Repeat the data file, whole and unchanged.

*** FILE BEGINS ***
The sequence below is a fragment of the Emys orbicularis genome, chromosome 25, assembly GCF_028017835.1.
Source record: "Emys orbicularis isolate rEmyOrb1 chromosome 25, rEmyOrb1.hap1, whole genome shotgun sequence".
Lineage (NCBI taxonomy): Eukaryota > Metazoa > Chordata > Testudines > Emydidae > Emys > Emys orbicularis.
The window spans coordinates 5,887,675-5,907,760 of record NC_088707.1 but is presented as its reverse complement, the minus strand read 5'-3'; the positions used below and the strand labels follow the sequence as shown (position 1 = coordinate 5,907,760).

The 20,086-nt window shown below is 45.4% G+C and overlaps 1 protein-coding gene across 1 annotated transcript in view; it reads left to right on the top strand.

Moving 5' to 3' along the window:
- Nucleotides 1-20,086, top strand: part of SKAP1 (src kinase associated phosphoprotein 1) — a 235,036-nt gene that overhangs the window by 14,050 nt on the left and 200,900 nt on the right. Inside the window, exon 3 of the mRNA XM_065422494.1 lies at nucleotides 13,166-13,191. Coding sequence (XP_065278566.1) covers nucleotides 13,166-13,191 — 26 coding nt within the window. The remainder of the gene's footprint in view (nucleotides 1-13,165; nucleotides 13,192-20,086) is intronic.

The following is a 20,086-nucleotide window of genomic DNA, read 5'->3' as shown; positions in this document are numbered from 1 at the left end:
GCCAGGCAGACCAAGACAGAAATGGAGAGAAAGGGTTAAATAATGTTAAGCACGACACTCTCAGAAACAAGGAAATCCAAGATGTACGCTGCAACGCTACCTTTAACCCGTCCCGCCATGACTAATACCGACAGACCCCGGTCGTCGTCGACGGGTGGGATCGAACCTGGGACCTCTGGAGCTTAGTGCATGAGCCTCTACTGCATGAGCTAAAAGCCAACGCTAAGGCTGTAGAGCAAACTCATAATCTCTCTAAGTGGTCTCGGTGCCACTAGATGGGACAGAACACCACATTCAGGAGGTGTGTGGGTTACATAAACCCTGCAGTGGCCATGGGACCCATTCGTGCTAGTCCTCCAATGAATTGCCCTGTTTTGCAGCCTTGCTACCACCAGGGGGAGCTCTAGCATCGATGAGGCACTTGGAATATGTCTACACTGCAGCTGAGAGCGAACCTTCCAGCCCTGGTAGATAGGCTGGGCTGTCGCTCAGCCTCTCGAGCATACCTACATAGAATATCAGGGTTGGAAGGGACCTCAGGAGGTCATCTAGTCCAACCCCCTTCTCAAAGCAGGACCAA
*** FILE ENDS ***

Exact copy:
The sequence below is a fragment of the Emys orbicularis genome, chromosome 25, assembly GCF_028017835.1.
Source record: "Emys orbicularis isolate rEmyOrb1 chromosome 25, rEmyOrb1.hap1, whole genome shotgun sequence".
Lineage (NCBI taxonomy): Eukaryota > Metazoa > Chordata > Testudines > Emydidae > Emys > Emys orbicularis.
The window spans coordinates 5,887,675-5,907,760 of record NC_088707.1 but is presented as its reverse complement, the minus strand read 5'-3'; the positions used below and the strand labels follow the sequence as shown (position 1 = coordinate 5,907,760).

The 20,086-nt window shown below is 45.4% G+C and overlaps 1 protein-coding gene across 1 annotated transcript in view; it reads left to right on the top strand.

Moving 5' to 3' along the window:
- Nucleotides 1-20,086, top strand: part of SKAP1 (src kinase associated phosphoprotein 1) — a 235,036-nt gene that overhangs the window by 14,050 nt on the left and 200,900 nt on the right. Inside the window, exon 3 of the mRNA XM_065422494.1 lies at nucleotides 13,166-13,191. Coding sequence (XP_065278566.1) covers nucleotides 13,166-13,191 — 26 coding nt within the window. The remainder of the gene's footprint in view (nucleotides 1-13,165; nucleotides 13,192-20,086) is intronic.

The following is a 20,086-nucleotide window of genomic DNA, read 5'->3' as shown; positions in this document are numbered from 1 at the left end:
GCCAGGCAGACCAAGACAGAAATGGAGAGAAAGGGTTAAATAATGTTAAGCACGACACTCTCAGAAACAAGGAAATCCAAGATGTACGCTGCAACGCTACCTTTAACCCGTCCCGCCATGACTAATACCGACAGACCCCGGTCGTCGTCGACGGGTGGGATCGAACCTGGGACCTCTGGAGCTTAGTGCATGAGCCTCTACTGCATGAGCTAAAAGCCAACGCTAAGGCTGTAGAGCAAACTCATAATCTCTCTAAGTGGTCTCGGTGCCACTAGATGGGACAGAACACCACATTCAGGAGGTGTGTGGGTTACATAAACCCTGCAGTGGCCATGGGACCCATTCGTGCTAGTCCTCCAATGAATTGCCCTGTTTTGCAGCCTTGCTACCACCAGGGGGAGCTCTAGCATCGATGAGGCACTTGGAATATGTCTACACTGCAGCTGAGAGCGAACCTTCCAGCCCTGGTAGATAGGCTGGGCTGTCGCTCAGCCTCTCGAGCATACCTACATAGAATATCAGGGTTGGAAGGGACCTCAGGAGGTCATCTAGTCCAACCCCCTTCTCAAAGCAGGACCAA